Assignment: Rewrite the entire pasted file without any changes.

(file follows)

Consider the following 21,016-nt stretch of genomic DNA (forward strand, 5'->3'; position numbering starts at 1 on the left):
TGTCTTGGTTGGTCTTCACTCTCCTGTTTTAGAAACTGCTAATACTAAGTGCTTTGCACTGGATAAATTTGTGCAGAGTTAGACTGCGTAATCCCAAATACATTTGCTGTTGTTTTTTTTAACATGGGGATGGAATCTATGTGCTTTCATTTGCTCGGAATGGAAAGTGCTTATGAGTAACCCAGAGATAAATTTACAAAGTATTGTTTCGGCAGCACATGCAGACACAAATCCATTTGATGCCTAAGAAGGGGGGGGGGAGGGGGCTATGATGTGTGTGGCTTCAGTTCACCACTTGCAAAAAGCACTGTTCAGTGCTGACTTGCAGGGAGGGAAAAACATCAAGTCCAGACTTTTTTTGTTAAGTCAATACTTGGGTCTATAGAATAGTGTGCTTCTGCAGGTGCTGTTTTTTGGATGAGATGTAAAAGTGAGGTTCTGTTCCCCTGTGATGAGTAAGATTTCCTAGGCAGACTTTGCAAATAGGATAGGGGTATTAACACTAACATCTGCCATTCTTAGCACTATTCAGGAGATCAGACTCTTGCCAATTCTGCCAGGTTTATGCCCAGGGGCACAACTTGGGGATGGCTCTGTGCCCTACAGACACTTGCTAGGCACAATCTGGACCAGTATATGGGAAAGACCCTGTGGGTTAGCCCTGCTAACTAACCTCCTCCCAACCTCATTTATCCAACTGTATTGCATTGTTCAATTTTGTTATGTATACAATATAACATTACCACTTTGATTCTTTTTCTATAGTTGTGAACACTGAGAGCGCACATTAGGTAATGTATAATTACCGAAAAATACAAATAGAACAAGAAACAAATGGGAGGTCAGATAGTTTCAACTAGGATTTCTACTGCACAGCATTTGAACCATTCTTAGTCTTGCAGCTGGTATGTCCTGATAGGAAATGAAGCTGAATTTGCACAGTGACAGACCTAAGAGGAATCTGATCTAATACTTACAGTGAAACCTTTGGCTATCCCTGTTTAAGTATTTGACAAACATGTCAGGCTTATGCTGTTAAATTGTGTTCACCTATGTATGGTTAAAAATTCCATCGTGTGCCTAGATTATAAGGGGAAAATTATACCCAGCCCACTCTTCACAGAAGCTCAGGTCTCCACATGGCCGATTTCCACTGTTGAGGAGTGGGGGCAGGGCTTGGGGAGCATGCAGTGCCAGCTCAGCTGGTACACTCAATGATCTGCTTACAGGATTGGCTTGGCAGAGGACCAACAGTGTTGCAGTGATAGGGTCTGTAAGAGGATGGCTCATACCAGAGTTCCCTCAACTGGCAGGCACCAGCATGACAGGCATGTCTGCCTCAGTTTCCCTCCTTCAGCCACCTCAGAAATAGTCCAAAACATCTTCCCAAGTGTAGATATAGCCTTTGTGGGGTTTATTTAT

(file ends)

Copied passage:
Consider the following 21,016-nt stretch of genomic DNA (forward strand, 5'->3'; position numbering starts at 1 on the left):
TGTCTTGGTTGGTCTTCACTCTCCTGTTTTAGAAACTGCTAATACTAAGTGCTTTGCACTGGATAAATTTGTGCAGAGTTAGACTGCGTAATCCCAAATACATTTGCTGTTGTTTTTTTTAACATGGGGATGGAATCTATGTGCTTTCATTTGCTCGGAATGGAAAGTGCTTATGAGTAACCCAGAGATAAATTTACAAAGTATTGTTTCGGCAGCACATGCAGACACAAATCCATTTGATGCCTAAGAAGGGGGGGGGGAGGGGGCTATGATGTGTGTGGCTTCAGTTCACCACTTGCAAAAAGCACTGTTCAGTGCTGACTTGCAGGGAGGGAAAAACATCAAGTCCAGACTTTTTTTGTTAAGTCAATACTTGGGTCTATAGAATAGTGTGCTTCTGCAGGTGCTGTTTTTTGGATGAGATGTAAAAGTGAGGTTCTGTTCCCCTGTGATGAGTAAGATTTCCTAGGCAGACTTTGCAAATAGGATAGGGGTATTAACACTAACATCTGCCATTCTTAGCACTATTCAGGAGATCAGACTCTTGCCAATTCTGCCAGGTTTATGCCCAGGGGCACAACTTGGGGATGGCTCTGTGCCCTACAGACACTTGCTAGGCACAATCTGGACCAGTATATGGGAAAGACCCTGTGGGTTAGCCCTGCTAACTAACCTCCTCCCAACCTCATTTATCCAACTGTATTGCATTGTTCAATTTTGTTATGTATACAATATAACATTACCACTTTGATTCTTTTTCTATAGTTGTGAACACTGAGAGCGCACATTAGGTAATGTATAATTACCGAAAAATACAAATAGAACAAGAAACAAATGGGAGGTCAGATAGTTTCAACTAGGATTTCTACTGCACAGCATTTGAACCATTCTTAGTCTTGCAGCTGGTATGTCCTGATAGGAAATGAAGCTGAATTTGCACAGTGACAGACCTAAGAGGAATCTGATCTAATACTTACAGTGAAACCTTTGGCTATCCCTGTTTAAGTATTTGACAAACATGTCAGGCTTATGCTGTTAAATTGTGTTCACCTATGTATGGTTAAAAATTCCATCGTGTGCCTAGATTATAAGGGGAAAATTATACCCAGCCCACTCTTCACAGAAGCTCAGGTCTCCACATGGCCGATTTCCACTGTTGAGGAGTGGGGGCAGGGCTTGGGGAGCATGCAGTGCCAGCTCAGCTGGTACACTCAATGATCTGCTTACAGGATTGGCTTGGCAGAGGACCAACAGTGTTGCAGTGATAGGGTCTGTAAGAGGATGGCTCATACCAGAGTTCCCTCAACTGGCAGGCACCAGCATGACAGGCATGTCTGCCTCAGTTTCCCTCCTTCAGCCACCTCAGAAATAGTCCAAAACATCTTCCCAAGTGTAGATATAGCCTTTGTGGGGTTTATTTAT